In the clinical model, headache (OR 4.4, 95% CI 2.2–7.5) was the most significant predictor of Lyme facial palsy, followed by fever (3.3, 1.6–7.1) (Table 2). Presence of either of these two predictors identified children with Lyme with 60% sensitivity, 79% specificity, and area under the ROC curve (AUC) of 0.71. The PPV was 61% and the NPV was 79%.

Table 2
Multivariate Analyses

Development of models incorporating epidemiological context: Selection of seasonal variable

Univariate analyses were conducted using a range of cutoffs to define Lyme season. Recursive partitioning identified candidate cutoffs for Lyme season. Patients with Lyme disease were more likely to present during any of the defined Lyme seasons. The Lyme season defined as “June–November” showed a stronger association for Lyme than “June–October” or “May–December” so for further analyses, June–November was used as Lyme season.

Selection of spatial variable

Univariate analysis was used to examine associations between Lyme disease and Lyme incidence rates in the patient’s home county. Recursive partitioning identified cutoffs to classify 3 year county average incidences as high or low risk. The low risk cutoff occurred when the average three year Lyme incidence for a county was less than four cases/100,000 people. Annual incidence and three year average incidence were associated with Lyme disease, but the cutoff incidence of >4 cases/100,000 people was the strongest spatial predictor, and was retained as the spatial predictor for the rest of the analyses.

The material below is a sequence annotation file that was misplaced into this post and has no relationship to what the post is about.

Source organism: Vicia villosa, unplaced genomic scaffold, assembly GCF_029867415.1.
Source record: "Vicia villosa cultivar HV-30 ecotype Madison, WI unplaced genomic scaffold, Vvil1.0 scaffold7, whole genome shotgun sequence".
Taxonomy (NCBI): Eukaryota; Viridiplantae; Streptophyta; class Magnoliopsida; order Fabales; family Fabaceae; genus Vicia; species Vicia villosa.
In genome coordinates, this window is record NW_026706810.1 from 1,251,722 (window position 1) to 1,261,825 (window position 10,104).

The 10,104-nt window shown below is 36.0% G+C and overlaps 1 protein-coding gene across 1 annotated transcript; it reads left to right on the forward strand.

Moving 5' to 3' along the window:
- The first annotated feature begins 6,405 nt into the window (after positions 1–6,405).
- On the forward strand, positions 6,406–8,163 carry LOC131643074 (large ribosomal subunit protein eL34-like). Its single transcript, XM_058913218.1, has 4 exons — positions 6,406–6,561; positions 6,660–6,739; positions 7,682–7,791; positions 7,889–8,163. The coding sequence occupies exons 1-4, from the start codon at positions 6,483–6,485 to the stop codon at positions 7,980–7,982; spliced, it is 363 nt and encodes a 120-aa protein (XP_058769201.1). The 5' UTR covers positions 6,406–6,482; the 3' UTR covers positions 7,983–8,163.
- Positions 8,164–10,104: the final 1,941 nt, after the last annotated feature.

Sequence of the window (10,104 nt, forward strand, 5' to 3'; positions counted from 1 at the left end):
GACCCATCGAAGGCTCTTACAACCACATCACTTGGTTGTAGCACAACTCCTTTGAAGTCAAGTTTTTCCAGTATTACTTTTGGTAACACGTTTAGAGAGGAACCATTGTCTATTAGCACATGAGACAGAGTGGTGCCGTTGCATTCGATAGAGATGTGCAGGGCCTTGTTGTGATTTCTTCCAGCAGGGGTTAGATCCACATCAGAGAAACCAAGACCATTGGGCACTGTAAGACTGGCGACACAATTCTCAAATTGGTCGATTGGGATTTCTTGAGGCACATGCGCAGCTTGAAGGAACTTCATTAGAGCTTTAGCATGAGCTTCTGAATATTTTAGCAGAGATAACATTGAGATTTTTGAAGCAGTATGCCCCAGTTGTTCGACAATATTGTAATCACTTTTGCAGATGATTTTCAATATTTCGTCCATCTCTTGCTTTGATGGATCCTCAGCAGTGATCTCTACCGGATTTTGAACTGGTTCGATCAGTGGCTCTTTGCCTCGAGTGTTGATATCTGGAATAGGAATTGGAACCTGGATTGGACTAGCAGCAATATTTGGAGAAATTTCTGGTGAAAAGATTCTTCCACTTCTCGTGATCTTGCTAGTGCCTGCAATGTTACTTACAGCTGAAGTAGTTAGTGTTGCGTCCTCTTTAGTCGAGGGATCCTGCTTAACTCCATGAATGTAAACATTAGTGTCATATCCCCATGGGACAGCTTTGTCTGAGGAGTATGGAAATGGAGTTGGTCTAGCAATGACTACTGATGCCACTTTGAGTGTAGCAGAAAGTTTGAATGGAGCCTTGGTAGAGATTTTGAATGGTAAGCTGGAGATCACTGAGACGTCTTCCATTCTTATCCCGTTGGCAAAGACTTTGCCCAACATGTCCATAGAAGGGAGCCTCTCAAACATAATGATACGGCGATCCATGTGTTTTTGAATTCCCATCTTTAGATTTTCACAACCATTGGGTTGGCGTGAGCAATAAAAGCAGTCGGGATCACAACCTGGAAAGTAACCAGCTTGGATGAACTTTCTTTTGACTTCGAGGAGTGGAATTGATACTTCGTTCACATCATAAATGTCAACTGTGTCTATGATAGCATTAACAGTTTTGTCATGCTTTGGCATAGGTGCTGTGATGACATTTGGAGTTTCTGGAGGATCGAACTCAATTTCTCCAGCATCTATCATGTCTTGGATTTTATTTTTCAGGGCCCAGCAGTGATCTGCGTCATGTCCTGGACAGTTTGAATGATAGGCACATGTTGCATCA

The best epidemiological model contained two variables—Lyme season (June–November) and high-risk home location (three year average county-specific Lyme incidence > 4 cases/100,000 people). Lyme season (OR 25, 95% CI 8.6–107) and high-risk home location (20, 7.4–68) were both very strong predictors with odds ratios above 20 (Table 2). The AUC for this model was 0.84.

The contextualized model considering all clinical and epidemiologic variables regardless of whether they entered into the previous models contained four variables: fever (OR 3.9, 95% CI 1.5–11), headache (OR 2.7, 1.3–5.8), Lyme season (OR 25, 8.3–113) and high-risk home location (OR 18, 6.5–69) (Table 2). The AUC for this model was 0.89. This model was 100% sensitive and 24% specific with a PPV of 42% and NPV of 100%.


All predictors from the multivariate analyses were validated by the bootstrap method and retained in the final models. High-risk location was selected in over 99%, Lyme season in over 97%, fever in over 81% and headache in over 77% of 1000 bootstrap analyses.

Measurement of model performance

Adding epidemiologic factors (seasonal and spatial variables) to the clinical model improved the AUC from 0.71 to 0.89, whereas adding clinical factors to the epidemiological model improved the AUC more modestly, from 0.84 to 0.89. Figure 2 illustrates the risk of Lyme facial palsy based on the presence of high-risk predictors. Of the 264 patients in the study, 134 presented from high-risk locations during Lyme season, and 87 (65%) had Lyme. In contrast, 7/130 (5%) patients who presented without both high risk location and season were positive for Lyme. A total of 69 patients presented from high-risk locations during Lyme season without either clinical predictor (fever or headache), and 35 (51%) of these patients had Lyme. Of the 65 patients who presented with fever, headache or both, in conjunction with high-risk location and Lyme season, 52 (80%) had Lyme. The combinations that included both season and location identified 87/94 (93%) of Lyme cases. Finally, none of the 42 patients without any of the four identified risk factors had Lyme disease.